Frost Bites Winter Theatre Programme

Historic Overview
Hamilton’s steel industry was established shortly before the advent of World War I with the founding of the Steel Company of Canada (Stelco) in 1910 and Dominion Steel Casting Company (Dofasco) in 1912. Between 1912 and 1922 a number of other manufacturing plants were set up, including National Steel Car, Procter & Gamble, Hoover and Firestone. This rapid growth in Hamilton’s new industry paralleled Russia’s own boom following the Bolshevik Revolution in 1917, with a drive to push for an expanded iron and steel industry as a part of Joseph Stalin’s First Five Year Plan to implement a rapid development of the nation’s industry.

Background to Constructivism
Mirroring Russia’s industrial growth, ‘Constructivism’ was a new artistic and architectural philosophy, a development of Russian Futurism, that originated in Russia beginning in 1913 with the architect Vladimir Tatlin. The term was invented by the Russian sculptors Antoine Pevsner and Naum Gabo, who developed an industrial, angular style of work. The aim of the Constructivists was to create works that would make the viewer active with the artwork and to foster a movement which demanded direct participation in industry. Initially the Constructivists worked on three-dimensional constructions as a means of participating in industry. Later the definition would be extended to designs for two-dimensional works such as books, posters or film, with montage becoming an important concept. The key work of Constructivism was Tatlin’s proposal for the Monument to the Third International (Tatlin’s Tower) (1919–20) which combined a machine aesthetic with dynamic components celebrating technology and industry.

A number of Constructivists would teach or lecture at the Bauhaus schools in Germany, and some of the VKhUTEMAS (the Russian state art and technical school founded in 1920 in Moscow) teaching methods were adopted and developed there. Gabo established a version of Constructivism in England during the 1930s and 1940s that was adopted by architects, designers and artists after World War I.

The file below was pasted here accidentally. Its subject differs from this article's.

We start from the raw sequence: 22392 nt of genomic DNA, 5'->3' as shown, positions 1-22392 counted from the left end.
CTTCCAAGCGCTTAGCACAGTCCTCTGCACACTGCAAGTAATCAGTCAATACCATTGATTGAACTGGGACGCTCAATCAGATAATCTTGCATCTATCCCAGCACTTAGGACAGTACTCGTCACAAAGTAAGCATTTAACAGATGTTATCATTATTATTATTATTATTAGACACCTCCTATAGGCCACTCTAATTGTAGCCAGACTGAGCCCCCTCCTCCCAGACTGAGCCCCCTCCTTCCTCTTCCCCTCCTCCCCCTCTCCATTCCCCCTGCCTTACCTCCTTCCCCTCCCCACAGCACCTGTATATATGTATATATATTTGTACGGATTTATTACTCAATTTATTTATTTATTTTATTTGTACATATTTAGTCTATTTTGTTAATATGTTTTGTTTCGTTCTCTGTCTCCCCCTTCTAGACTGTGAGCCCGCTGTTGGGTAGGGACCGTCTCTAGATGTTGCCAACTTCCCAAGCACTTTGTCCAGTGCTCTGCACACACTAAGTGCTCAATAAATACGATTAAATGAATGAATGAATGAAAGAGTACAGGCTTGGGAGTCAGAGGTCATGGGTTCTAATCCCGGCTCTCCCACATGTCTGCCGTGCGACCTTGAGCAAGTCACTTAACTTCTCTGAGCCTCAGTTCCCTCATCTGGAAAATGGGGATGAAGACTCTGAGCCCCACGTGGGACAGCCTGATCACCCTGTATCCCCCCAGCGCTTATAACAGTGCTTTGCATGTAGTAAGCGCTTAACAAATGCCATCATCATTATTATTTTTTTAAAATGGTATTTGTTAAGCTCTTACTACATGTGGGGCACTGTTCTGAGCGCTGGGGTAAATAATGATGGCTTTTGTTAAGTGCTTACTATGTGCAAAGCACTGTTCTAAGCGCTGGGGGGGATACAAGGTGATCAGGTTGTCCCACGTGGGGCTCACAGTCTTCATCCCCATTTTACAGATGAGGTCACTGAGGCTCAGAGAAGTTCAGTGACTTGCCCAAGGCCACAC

Design Approach
Therein lies a direct correlation between ‘art', 'industry’, and Hamilton’s burgeoning art movement rising up out of the slump in its industry. Taking the Constructivists’ approach to design seemed an appropriate one for the Hamilton Fringe’s winter program, particularly when considering the philosophy “art is the new steel”. It fits with the idea of ‘the artist as the worker’, prompting the replacement of the ‘workers’ with ‘artists’, and ‘factories’ with the ‘art gallery’ (where Frost Bites took place), in its story telling of the rise of the arts being a mirror of the rise of industry in the 1910s.

The Bauhaus design school was heavily borrowed from in order to soften the severity of the Constructivist style and help create something more sympathetic to the 'arts' over the grittiness of 'industry'.

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